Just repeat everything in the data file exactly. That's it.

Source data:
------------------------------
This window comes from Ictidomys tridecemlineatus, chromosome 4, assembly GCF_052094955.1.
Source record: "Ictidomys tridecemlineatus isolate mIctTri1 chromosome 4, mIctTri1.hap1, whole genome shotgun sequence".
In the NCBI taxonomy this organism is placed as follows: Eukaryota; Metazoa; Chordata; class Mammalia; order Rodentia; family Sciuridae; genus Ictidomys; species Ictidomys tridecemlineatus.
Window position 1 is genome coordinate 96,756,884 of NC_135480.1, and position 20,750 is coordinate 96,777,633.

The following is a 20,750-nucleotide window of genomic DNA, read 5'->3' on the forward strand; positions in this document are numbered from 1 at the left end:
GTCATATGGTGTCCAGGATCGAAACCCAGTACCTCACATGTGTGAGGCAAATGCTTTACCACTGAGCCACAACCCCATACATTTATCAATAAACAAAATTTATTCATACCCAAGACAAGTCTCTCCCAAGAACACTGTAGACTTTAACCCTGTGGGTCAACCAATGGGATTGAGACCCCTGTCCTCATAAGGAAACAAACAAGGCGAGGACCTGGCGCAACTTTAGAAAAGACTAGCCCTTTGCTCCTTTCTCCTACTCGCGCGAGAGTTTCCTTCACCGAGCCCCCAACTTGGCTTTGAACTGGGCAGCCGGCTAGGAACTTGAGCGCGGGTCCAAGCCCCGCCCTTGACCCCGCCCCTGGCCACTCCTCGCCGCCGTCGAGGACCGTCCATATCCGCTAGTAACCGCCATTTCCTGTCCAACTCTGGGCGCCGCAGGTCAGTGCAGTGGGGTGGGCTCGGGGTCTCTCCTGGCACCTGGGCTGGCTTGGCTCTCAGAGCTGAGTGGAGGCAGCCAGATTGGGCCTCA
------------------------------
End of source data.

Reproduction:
This window comes from Ictidomys tridecemlineatus, chromosome 4, assembly GCF_052094955.1.
Source record: "Ictidomys tridecemlineatus isolate mIctTri1 chromosome 4, mIctTri1.hap1, whole genome shotgun sequence".
In the NCBI taxonomy this organism is placed as follows: Eukaryota; Metazoa; Chordata; class Mammalia; order Rodentia; family Sciuridae; genus Ictidomys; species Ictidomys tridecemlineatus.
Window position 1 is genome coordinate 96,756,884 of NC_135480.1, and position 20,750 is coordinate 96,777,633.

The following is a 20,750-nucleotide window of genomic DNA, read 5'->3' on the forward strand; positions in this document are numbered from 1 at the left end:
GTCATATGGTGTCCAGGATCGAAACCCAGTACCTCACATGTGTGAGGCAAATGCTTTACCACTGAGCCACAACCCCATACATTTATCAATAAACAAAATTTATTCATACCCAAGACAAGTCTCTCCCAAGAACACTGTAGACTTTAACCCTGTGGGTCAACCAATGGGATTGAGACCCCTGTCCTCATAAGGAAACAAACAAGGCGAGGACCTGGCGCAACTTTAGAAAAGACTAGCCCTTTGCTCCTTTCTCCTACTCGCGCGAGAGTTTCCTTCACCGAGCCCCCAACTTGGCTTTGAACTGGGCAGCCGGCTAGGAACTTGAGCGCGGGTCCAAGCCCCGCCCTTGACCCCGCCCCTGGCCACTCCTCGCCGCCGTCGAGGACCGTCCATATCCGCTAGTAACCGCCATTTCCTGTCCAACTCTGGGCGCCGCAGGTCAGTGCAGTGGGGTGGGCTCGGGGTCTCTCCTGGCACCTGGGCTGGCTTGGCTCTCAGAGCTGAGTGGAGGCAGCCAGATTGGGCCTCA